Shackleton’s ‘Endurance’ Expedition, July 23, 1916: “. . . .unaware that you were standing on a foot-deep layer of penguin meat.”

—from the diary of Thomas Orde Lees—

“22 July—The westerly blizzard shrieked all night but eased up at noon. East Bay is clear of ice and three penguins took advantage of it to come up. We took advantage of them to replenish our larder. If you stepped into our larder you would see nothing; you would walk over the dirty snow-covered floor unaware that you were standing on a foot-deep layer of penguin meat.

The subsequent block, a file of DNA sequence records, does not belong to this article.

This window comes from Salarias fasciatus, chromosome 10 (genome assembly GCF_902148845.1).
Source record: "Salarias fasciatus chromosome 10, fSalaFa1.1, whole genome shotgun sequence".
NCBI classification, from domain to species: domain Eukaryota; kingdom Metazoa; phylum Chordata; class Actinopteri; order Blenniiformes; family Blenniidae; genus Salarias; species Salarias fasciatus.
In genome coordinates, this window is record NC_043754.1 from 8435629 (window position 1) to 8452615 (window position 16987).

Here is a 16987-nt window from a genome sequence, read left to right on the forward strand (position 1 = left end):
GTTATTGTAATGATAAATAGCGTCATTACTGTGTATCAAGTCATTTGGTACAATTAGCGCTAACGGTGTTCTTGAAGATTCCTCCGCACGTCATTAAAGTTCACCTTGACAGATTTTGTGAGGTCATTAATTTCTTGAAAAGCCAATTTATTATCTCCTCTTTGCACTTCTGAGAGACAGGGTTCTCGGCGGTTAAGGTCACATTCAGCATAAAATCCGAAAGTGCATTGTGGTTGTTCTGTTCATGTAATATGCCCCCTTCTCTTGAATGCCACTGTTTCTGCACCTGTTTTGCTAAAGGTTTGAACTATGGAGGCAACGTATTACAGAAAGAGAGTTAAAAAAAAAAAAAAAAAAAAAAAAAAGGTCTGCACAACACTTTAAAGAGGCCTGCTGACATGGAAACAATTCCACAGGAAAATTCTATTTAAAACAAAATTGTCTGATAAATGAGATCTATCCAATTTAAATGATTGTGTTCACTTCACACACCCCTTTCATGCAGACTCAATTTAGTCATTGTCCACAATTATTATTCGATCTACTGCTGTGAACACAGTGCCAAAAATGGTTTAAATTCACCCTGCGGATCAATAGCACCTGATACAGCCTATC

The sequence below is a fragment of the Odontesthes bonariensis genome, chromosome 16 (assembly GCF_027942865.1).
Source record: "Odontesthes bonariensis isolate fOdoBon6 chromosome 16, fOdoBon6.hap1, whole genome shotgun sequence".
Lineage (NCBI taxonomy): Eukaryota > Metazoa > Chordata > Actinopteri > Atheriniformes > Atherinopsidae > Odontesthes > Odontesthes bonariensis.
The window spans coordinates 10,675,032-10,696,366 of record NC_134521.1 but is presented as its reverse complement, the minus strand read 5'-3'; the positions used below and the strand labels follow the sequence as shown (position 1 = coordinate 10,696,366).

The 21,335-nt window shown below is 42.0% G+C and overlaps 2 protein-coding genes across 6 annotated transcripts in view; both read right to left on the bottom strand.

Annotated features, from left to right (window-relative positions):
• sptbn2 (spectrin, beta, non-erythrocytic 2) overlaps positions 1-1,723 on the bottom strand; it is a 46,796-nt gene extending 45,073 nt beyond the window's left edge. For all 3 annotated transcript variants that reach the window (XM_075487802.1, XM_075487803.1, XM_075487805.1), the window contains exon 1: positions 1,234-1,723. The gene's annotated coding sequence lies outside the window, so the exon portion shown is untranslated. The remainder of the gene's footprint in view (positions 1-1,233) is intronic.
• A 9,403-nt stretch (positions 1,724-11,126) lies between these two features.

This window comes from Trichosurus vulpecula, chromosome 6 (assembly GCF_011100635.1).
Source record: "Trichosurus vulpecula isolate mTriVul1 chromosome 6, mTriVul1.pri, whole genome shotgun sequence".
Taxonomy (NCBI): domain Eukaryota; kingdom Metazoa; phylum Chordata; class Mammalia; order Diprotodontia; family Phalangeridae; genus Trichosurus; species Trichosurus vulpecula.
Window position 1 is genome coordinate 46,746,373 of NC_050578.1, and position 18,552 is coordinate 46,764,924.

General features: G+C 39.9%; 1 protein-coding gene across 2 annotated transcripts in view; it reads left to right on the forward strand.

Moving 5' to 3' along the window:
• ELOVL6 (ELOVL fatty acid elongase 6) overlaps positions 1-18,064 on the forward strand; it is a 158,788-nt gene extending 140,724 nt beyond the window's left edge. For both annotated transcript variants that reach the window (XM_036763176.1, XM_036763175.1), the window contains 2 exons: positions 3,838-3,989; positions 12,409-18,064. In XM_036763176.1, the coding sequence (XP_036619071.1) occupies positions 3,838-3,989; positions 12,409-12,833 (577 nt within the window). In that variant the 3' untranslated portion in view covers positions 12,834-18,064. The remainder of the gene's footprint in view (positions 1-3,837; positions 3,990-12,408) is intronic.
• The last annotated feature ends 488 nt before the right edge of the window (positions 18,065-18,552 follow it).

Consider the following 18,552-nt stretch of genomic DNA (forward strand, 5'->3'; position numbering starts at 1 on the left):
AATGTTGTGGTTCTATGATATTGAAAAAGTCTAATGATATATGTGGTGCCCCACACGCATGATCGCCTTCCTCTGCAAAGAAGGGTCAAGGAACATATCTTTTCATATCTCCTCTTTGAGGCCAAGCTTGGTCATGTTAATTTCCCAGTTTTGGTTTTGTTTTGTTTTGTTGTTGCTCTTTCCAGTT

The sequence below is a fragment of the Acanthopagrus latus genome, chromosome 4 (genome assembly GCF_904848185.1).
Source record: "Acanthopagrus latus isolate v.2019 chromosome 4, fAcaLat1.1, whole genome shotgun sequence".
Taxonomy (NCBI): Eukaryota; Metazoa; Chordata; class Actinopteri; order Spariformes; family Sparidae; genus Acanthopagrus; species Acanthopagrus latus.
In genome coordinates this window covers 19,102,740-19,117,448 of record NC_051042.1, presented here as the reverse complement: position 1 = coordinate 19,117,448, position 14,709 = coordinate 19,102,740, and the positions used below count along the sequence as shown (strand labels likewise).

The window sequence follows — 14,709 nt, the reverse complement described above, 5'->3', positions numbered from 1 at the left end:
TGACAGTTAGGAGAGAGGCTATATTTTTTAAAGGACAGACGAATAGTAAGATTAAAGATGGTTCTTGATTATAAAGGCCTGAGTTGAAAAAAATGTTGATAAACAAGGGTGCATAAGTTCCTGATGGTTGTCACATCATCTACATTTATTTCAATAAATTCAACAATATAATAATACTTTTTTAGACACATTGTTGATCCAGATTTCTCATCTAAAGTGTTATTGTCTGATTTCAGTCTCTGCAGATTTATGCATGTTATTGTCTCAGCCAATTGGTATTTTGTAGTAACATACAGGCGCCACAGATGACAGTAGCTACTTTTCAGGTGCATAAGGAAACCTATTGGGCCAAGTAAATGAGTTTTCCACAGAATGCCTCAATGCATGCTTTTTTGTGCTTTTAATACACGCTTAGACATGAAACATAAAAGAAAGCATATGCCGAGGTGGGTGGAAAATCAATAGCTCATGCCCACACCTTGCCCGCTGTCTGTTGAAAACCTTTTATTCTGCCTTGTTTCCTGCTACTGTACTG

“We exhume it as required daily. The ‘outside peggy’, as we call the man on duty for the day, does it. It is a terrible job in a blizzard as there is no roof on the larder and the pieces of meat are frozen into such and iron-hard mass that it is very difficult to ascertain how many one has got. To attempt to knock them apart only breaks them in half, and they splinter like wood. To chop them with the chopper it is safest to wear goggles, as the chips fly like pieces of stone when stone-breaking.

“Our ‘sump’ has proved its value for we bailed out 20 gallons of hut-juice today.”

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